“It’s nice when you can see an audience laughing and crying and reflecting upon the action of a play. But it’s also very rewarding when audiences get in touch.” He references his play The Knot of the Heart, which premiered at the Almeida in 2011. “I kid you not, every day an audience member communicated with me in person, by letter, card, email or via social media to tell me how in some way their life had been touched by addiction. It was exhausting. But beautiful and humbling,” he recalls. “Everyone wants to have nice reviews for posterity and to help encourage audiences to see the show. But I’m much less neurotic about them than I was in my twenties.”

Which fellow writers inspire him, I ask? “Robert Holman has been one of the most inspiring playwrights in my writing life,” he replies, “Robert taught me how to be a playwright in many ways; but his own work, his sense of place, theatricality and commitment to the truth of his characters is always inspiring. Caryl Churchill, as Sarah Daniels says, is “our Picasso” and she seems to reinvent the wheel with every play. Her work always pushes me to try new things and to be bold. Edward Albee inspires me to fulfil John Osborne’s aspiration to give audiences “lessons in feeling”. And I learned a lot from adapting Ibsen. I think the work I did on three of his plays helped strengthen the storytelling in my own plays.”

He reckons that the economics of theatre tickets are out of line. “Theatre going has become too expensive. There’s also a part of me that’s still the slightly chip-on-shoulder, scholarship-and-assisted-place Romford kid at the posh school; who resents how much of British theatre is still occupied by privileged white middle-class men. I think the theatre has got a bit better on that score over my writing life, but it’s still a world that can be too dominated by clever posh white people and far too preoccupied with who’s in and who’s out,” he says bluntly. “It’s why I’ve always preferred to make most of my friends outside the theatre.”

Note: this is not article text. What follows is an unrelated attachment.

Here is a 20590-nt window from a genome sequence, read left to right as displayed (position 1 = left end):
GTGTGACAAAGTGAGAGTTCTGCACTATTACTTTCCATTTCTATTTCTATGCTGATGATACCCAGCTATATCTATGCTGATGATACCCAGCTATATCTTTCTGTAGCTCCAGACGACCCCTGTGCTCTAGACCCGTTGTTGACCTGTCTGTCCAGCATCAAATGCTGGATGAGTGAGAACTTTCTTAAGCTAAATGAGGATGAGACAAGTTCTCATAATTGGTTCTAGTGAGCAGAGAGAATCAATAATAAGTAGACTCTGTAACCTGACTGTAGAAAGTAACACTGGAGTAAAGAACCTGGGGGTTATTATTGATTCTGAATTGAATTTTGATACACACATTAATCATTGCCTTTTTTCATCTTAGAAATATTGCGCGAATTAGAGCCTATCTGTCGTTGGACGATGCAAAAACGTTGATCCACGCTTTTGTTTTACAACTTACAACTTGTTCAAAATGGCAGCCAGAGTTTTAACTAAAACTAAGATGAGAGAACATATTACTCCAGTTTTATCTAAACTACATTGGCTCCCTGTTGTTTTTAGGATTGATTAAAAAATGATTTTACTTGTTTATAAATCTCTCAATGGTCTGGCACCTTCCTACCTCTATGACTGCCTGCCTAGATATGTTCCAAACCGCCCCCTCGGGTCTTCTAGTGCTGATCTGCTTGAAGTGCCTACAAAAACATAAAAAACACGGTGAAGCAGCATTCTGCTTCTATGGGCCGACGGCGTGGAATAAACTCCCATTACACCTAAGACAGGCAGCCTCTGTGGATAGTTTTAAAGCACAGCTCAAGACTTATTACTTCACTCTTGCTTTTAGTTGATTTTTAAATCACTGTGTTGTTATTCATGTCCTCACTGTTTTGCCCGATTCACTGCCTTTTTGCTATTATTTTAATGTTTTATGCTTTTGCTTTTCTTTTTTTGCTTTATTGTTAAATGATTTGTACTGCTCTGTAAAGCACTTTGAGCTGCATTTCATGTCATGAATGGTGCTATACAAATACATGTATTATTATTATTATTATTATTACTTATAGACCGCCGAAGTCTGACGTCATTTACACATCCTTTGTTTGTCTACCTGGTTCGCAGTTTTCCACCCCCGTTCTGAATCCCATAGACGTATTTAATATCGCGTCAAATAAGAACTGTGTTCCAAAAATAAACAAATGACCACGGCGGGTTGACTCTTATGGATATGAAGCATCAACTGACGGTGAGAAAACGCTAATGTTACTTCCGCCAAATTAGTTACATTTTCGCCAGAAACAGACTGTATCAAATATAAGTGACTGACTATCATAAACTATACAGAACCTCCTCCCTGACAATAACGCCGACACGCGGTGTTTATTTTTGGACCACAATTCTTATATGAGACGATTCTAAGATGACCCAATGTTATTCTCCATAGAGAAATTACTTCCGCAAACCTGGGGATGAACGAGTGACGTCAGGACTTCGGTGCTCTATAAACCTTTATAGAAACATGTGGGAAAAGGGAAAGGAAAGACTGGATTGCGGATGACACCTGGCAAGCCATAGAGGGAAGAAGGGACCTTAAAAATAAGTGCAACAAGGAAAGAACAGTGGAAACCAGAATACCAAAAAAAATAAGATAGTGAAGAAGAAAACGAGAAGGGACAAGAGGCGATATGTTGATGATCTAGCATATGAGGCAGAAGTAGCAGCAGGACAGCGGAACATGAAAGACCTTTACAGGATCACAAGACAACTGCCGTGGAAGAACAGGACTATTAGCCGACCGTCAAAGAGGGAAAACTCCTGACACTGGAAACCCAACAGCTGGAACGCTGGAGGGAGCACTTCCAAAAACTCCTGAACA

We talk about the differences in writing for television. “On screen you’re cutting away to the next scene all the time and often the cut tells the story”, he explains. “On stage you’re trying to sustain the action. Too many scene changes, inelegantly done, make for a tiresome evening in the theatre. I think TV writing, like writing for a large theatre space, eats story and you really have to pique an audience’s interest the whole time. Otherwise people just switch off and look at their smartphone or change channel.”

On the bookshelf there are various framed photographs of his little boy. How has being a dad changed his writing? “You know,” he smiles. “It’s made me more uncompromising.”

But Eldridge is acutely aware of the legacy of putting pen to paper. “I always have this gut feeling that I never want him to read or see my work when he’s older and feel his dad could have done better. I push myself. Although he doesn’t live with me, we spend a lot of time together, and that means like most writers who are parents, I organise when I write accordingly and use the time much more efficiently. There’s less procrastination when you’re a dad.”

Beginning is at the National Theatre’s Dorfman stage, London, until 14 November. Box office: 020-7452 3000.

Polly Findlay and David Eldridge will take part in NT Platform on Thursday 19 Oct, 6pm.